The Center for Phlebotomy Educationis urging an advisory committee to the U.S. Department of Health and Human Services to require certification and minimum training standards for phlebotomists.
"Only four states currently require blood collection personnel to be certified or licensed," said Ernst in a statement submitted to the committee. "The remaining 46 states require a license to braid hair, but not for drawing blood. That means 86% of Americans have their blood drawn by healthcare professionals for whom no training is required by law."
The 2-page public filing was submitted for consideration at the April meeting of the Clinical Laboratory Improvement Advisory Committee (CLIAC) at the FDA in Washington, DC. Ernst had previously addressed the group in person in 2013.
Ernst’s objective was to heighten awareness among committee members of the important contribution phlebotomists make to the accuracy of laboratory test results, and to stress the importance minimum training requirements would have on test results. “CLIA charges managers with assuring the quality of the samples they test,” said Ernst, “but how do you do that without personnel requirements for those who draw the samples? Or minimum training? How do you define ‘quality?’”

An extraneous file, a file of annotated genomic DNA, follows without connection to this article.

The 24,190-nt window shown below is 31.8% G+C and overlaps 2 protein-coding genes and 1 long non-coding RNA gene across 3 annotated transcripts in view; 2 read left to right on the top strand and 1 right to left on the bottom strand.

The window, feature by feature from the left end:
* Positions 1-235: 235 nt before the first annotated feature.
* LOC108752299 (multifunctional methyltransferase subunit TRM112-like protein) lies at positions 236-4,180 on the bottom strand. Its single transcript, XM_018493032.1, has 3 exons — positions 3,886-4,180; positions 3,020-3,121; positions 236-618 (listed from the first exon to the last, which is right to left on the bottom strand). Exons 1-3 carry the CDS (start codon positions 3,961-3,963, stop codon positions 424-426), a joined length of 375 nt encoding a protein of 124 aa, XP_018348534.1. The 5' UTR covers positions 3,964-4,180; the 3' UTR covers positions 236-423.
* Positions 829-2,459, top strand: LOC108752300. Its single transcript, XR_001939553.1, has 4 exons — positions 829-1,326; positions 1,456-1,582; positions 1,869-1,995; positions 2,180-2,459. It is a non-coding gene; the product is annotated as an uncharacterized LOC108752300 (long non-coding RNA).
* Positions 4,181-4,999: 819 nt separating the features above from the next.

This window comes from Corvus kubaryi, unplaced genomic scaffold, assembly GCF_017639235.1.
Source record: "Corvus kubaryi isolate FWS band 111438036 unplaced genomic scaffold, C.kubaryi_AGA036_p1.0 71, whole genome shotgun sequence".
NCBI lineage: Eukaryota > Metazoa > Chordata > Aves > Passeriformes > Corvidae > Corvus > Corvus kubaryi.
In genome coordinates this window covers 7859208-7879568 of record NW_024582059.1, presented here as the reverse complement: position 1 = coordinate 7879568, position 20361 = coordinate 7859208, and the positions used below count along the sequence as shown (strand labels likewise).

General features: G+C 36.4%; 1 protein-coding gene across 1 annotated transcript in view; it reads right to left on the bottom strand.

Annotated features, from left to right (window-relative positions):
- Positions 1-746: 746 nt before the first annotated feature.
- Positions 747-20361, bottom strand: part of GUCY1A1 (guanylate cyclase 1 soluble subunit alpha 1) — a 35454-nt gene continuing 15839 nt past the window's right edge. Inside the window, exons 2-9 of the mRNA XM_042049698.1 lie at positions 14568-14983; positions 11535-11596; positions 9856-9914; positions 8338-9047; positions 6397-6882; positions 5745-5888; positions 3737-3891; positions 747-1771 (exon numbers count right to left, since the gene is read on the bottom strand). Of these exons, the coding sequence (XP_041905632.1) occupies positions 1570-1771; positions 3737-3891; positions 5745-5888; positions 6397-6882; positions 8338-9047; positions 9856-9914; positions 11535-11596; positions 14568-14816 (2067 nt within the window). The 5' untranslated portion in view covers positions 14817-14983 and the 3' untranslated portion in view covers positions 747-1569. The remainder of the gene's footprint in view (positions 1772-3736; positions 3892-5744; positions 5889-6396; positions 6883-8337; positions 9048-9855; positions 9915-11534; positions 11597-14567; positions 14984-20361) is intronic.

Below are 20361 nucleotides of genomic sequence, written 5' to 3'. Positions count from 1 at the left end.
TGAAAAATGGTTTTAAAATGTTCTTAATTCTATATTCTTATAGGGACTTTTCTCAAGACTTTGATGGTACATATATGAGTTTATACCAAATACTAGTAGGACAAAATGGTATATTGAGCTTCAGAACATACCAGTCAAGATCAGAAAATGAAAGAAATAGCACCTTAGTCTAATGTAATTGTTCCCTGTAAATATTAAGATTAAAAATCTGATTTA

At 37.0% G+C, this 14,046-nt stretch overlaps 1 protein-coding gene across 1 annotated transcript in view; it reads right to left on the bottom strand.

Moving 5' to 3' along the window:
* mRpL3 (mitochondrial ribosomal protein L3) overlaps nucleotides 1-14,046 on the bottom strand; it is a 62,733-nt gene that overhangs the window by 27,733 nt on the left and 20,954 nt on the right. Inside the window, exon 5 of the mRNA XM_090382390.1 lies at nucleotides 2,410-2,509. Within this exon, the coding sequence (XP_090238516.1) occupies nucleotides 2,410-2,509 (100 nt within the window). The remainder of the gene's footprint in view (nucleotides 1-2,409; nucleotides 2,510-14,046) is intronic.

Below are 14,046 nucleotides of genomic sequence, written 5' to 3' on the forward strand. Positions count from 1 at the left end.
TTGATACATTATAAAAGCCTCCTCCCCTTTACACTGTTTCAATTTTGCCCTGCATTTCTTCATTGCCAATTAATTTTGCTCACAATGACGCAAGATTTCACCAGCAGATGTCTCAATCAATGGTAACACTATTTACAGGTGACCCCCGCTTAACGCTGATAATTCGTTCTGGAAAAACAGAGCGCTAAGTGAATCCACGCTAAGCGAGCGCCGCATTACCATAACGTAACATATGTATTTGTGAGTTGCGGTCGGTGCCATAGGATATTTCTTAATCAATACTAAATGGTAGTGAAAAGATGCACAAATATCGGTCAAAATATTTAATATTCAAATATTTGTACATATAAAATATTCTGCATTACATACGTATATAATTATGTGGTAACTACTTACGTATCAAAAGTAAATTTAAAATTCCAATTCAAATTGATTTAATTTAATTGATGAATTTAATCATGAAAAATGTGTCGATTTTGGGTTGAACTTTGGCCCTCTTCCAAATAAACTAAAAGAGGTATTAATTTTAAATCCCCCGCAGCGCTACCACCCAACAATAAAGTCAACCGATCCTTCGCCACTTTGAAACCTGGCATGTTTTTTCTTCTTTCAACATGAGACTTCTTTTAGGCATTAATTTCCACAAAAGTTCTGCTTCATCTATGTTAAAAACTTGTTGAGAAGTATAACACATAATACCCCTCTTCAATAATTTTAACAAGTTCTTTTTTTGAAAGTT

The filing cites studies showing 95 percent of diagnostic delays are caused by preanalytical errors, 26 percent of preanalytical errors have a significant effect on patient outcomes, and that preanalytical errors constitute up to 93% of all errors committed in the laboratory’s path of workflow.
CLIAC is a committee comprised of physicians, laboratory professionals, educators, public health professionals, and industry and consumer consultants established by the Secretary of U.S. Department of Health and Human Services (HHS). The purpose of the committee is to provide scientific and technical advice and guidance to the HHS regarding the need for revisions to the standards under which clinical laboratories are regulated. They also advise on the impact of proposed revisions to the standards on medical and laboratory practice, and suggest modifications of the standards to accommodate technological advances. Adoption of CLIAC’s recommendations is at the discretion of the Secretary. The committee has guided HHS in establishing credentialing requirements for those who test biological samples, but not those who collect and handle them.
Ernst offered "a full measure of my assistance and resources” to help the committee propose solutions.